Yoghurt Tasting.

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We often talk of how important punctuation and grammar are when writing. I think this is also true of the spoken word, oration and pronunciation should be a foremost concern.

NOT, I hasten to add, for everyday conversation where colloquialisms, dialects and vernaculars colour our conversations and lives, but when the spoken word is transmitted by mainstream media.

I believe, broadcasters have a duty to society to articulate, to use elocution and enunciation to the highest standard and, by doing so, enable our young to learn the wonders of well-versed dialogue, gain the ability for constructive discourse and communication.

How can we expect our young to learn to speak clearly and precisely, to acquire the ability to explain, to communicate effectively, if the denizens of our communications industry cannot do so themselves?

Personally, I do not think ‘dumbing down’ standards to ‘accommodate’ those considered, in correct ‘PC’ terms to be ‘less fortunate’ is the answer. This only has the effect of decreasing the overall standards by suggesting the lowering of general standards are acceptable. Which, of course, they are not.

I fear for the future.

Today I found myself disappointed by such a badly enunciated sentence.

“…blah, blah, blah…27-year-old Emma, a Yoghurt taster from Essex…. blah, blah, blah…”

Now…I have, as many of you do, a writers mind. This is a strange and oft uncontrollable beast. One which will pick-up on tid-bits and oddities which would, for the greater part, pass most people by without causing a ripple in their lives.

But for those of us who are cursed, or blessed, with such minds will know once this beast has focused on its intended target, once it has its victim firmly caught, there is little we can do until it has satisfied its hunger, or passions, or whatever desires need stating.

This was my situation earlier today. As soon as that sentence had been spoken my muse went into overdrive.

A quick and personal excuse (Disclaimer!): I was not watching or listening to the programme being broadcast, it was just ‘on’. My wife had switched the TV on earlier and it was playing away in the background.

So, where was I? Oh, yes my muse awakening, giving me a jolt.

Questions started to flood my head, ‘Yoghurt taster’ what kind of a job was that? Was it a flavour tasting position or simply to ensure the product was of a certain quality? Maybe this was a taste panel for R&D, for new products, new lines?

How did one get a job like that? Could I get a job like that? What qualifications, besides liking yoghurt, did one need?

My muse was excited; could this be part of a plot? A Poisoning?  Mass poisoning…holding corporations to ransom? Maybe the start of strange happenings in a small town… Zombie like conditions…Mmmm? My mind continued to race.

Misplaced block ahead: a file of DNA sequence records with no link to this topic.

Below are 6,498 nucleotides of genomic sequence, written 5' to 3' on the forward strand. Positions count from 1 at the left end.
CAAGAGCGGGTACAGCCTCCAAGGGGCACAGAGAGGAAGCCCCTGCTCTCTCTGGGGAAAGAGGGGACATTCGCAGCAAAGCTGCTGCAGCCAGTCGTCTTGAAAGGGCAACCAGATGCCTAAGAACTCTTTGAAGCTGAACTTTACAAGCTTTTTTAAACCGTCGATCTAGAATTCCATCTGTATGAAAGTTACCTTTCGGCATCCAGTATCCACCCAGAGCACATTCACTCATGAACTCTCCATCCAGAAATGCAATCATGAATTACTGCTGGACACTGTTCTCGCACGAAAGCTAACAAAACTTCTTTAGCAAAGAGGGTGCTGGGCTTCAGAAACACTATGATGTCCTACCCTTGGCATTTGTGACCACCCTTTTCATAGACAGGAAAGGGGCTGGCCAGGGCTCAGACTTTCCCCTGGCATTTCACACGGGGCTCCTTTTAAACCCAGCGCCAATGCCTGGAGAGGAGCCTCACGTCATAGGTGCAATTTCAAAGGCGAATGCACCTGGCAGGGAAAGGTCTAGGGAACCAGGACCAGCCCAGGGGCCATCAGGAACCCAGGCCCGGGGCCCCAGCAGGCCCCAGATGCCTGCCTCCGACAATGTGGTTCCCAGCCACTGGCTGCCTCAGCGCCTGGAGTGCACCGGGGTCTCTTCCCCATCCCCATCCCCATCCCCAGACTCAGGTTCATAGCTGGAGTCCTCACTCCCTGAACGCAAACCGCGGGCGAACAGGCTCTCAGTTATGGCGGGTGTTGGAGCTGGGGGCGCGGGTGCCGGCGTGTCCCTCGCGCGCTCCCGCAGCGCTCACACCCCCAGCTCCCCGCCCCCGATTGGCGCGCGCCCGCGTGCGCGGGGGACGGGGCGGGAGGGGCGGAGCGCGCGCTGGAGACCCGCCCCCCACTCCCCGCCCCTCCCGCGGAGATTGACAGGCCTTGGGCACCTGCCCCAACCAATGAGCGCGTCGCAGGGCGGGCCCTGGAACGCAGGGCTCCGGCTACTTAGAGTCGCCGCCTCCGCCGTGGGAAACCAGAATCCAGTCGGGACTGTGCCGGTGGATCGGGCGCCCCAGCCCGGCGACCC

However, I love that word so I’ll say it again!

However, somewhere beside my overly stimulated muse, I had a nagging doubt such a position, a job as a yoghurt taster, actually existed. Food taster, yes. But I could not believe anyone could be employed solely as a Yoghurt taster.

No, I convinced myself, something was wrong. (Much to the annoyance of my muse!).

Thanks to modern technology, satellite, cable, Digi-boxes etc. we are able to do so many things with ‘live’ and ‘on-air’ television which have previously been impossible. One of these is instant ‘re-wind’.

This is what I used to take the programme back to the point where the ‘voice-over’ presenter stated that Emma was a ‘Yogurt taster’ from Essex.

This time I would actually be watching and listening to the broadcast, rather than having it grumbling away in the background, where only my subconscious was taking note.

Sitting too close and staring at the screen, like a six-year-old child, I pressed ‘play’. The images began to move and the narrator started to speak.

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“…blah, blah, blah…27-year-old Emma, a Yoga teacher from Essex…. blah, blah, blah…”

I played this over and again, four times in total, until I was absolutely certain this version was the correct one.

Emma was a yoga teacher and not a yoghurt taster, as I had first thought.

This was not me miss-hearing, it was clearly a case of shameful presentation.

I must say, I was more than a little disappointed.

I am sure, in the world of yoghurt, tasters are required? although I am uncertain of what the progression of seniority may be in such a profession. Perhaps one starts with the ‘own label’ products, progressing to ‘natural’ before moving to thick ‘Greek-style’ yoghurts. Maybe, an alternative route would be to delve into the technical realm of flavours, or the scientific corridor of ‘low-fat’ and ‘healthy’ options.